Most pension plans in the market today are defined contribution pension schemes. These types of plans work like a tax-efficient savings account and are not at risk if your employer runs into financial difficulties.

There are also defined benefit pension plans, which are a commitment from your workplace to pay you an agreed amount when you retire. These types of plans can be affected if your employer goes bankrupt, but the Pension Protection Fund1 still protects you.

I Want My Money Free in Case I Need It

While you should always keep some savings aside for unforeseen expenses, this shouldn’t stop you from saving for a pension as well. Pensions offer their own benefits, such as employer contributions and tax relief, and many plans have some level of flexibility.

For example

If you experience poor health, you may be able to access your pension funds early. Recent regulations have also given you more options for what you can do with your funds once you reach 55 – these include withdrawing up to 25% as a lump sum without paying tax on it.

I Move Jobs Often

If you frequently change employment, you might feel it’s not worthwhile to build up a string of small pension funds with each new employer. However, consolidating your pensions into one plan can allow you to manage your fund efficiently and avoid having fees swallow up your smaller funds.

Keep in Mind

Even if you only contribute to a pension plan for a short period of time, you can still reap the benefits of tax relief and employer contributions.

I Work for Myself

Saving for your retirement is still essential for the self-employed. You might miss out on employer contributions, but you can still benefit from government tax relief on your pension savings. If you run a limited company, you also have the option of making employer contributions to your fund, and these bring additional tax advantages.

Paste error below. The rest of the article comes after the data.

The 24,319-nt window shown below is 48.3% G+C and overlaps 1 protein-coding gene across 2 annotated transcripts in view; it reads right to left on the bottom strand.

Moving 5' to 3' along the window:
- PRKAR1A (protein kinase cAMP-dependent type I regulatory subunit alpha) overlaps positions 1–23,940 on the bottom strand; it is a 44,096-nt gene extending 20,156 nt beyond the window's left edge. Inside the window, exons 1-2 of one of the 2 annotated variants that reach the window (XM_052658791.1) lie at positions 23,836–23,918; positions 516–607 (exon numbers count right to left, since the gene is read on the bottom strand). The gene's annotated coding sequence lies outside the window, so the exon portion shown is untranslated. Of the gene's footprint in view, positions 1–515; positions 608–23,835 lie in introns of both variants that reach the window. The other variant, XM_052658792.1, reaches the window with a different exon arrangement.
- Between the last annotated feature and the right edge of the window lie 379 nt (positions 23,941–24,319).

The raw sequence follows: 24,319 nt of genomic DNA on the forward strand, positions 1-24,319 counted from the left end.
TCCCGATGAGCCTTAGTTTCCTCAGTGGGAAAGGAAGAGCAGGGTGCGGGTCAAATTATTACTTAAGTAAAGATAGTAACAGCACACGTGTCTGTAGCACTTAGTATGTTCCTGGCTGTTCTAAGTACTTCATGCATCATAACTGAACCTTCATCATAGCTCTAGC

I’ll Invest in Property Instead of a Pension Plan

Property investment could provide funds for you to use after you retire, but it has some disadvantages. Property is not a very liquid asset, meaning it is not easily exchanged for cash. Added to this, how much money you can take home is dependent on the ups and downs of the property market.

However, a good pension fund will offer diversified investments so that your cash is invested in various assets, reducing your risks. And there are tax benefits that are unique to pensions.

In short

Go ahead and invest in property, but make sure you’re saving into a pension fund as well.

I Haven’t Had the Time to Do It Yet

Finding time to get through your to-do list can seem impossible, but the sooner you get your pension sorted, the more you’ll be able to save in the long run. If you’ve started a pension fund before, you can combine it into a savings plan that suits your current income. If this is your first savings plan, speak to your employer about signing up for your workplace scheme or set up your own private pension.

Common questions

Are pensions worth it?

Why should I pay into a pension?

What are the advantages of a pension?

What are the disadvantages of not having one?

In conclusion

No excuse is worth putting off saving for your future. The sooner you start a pension fund, the more you’ll be able to save into a pension fund and the more comfortable you’ll be in your retirement.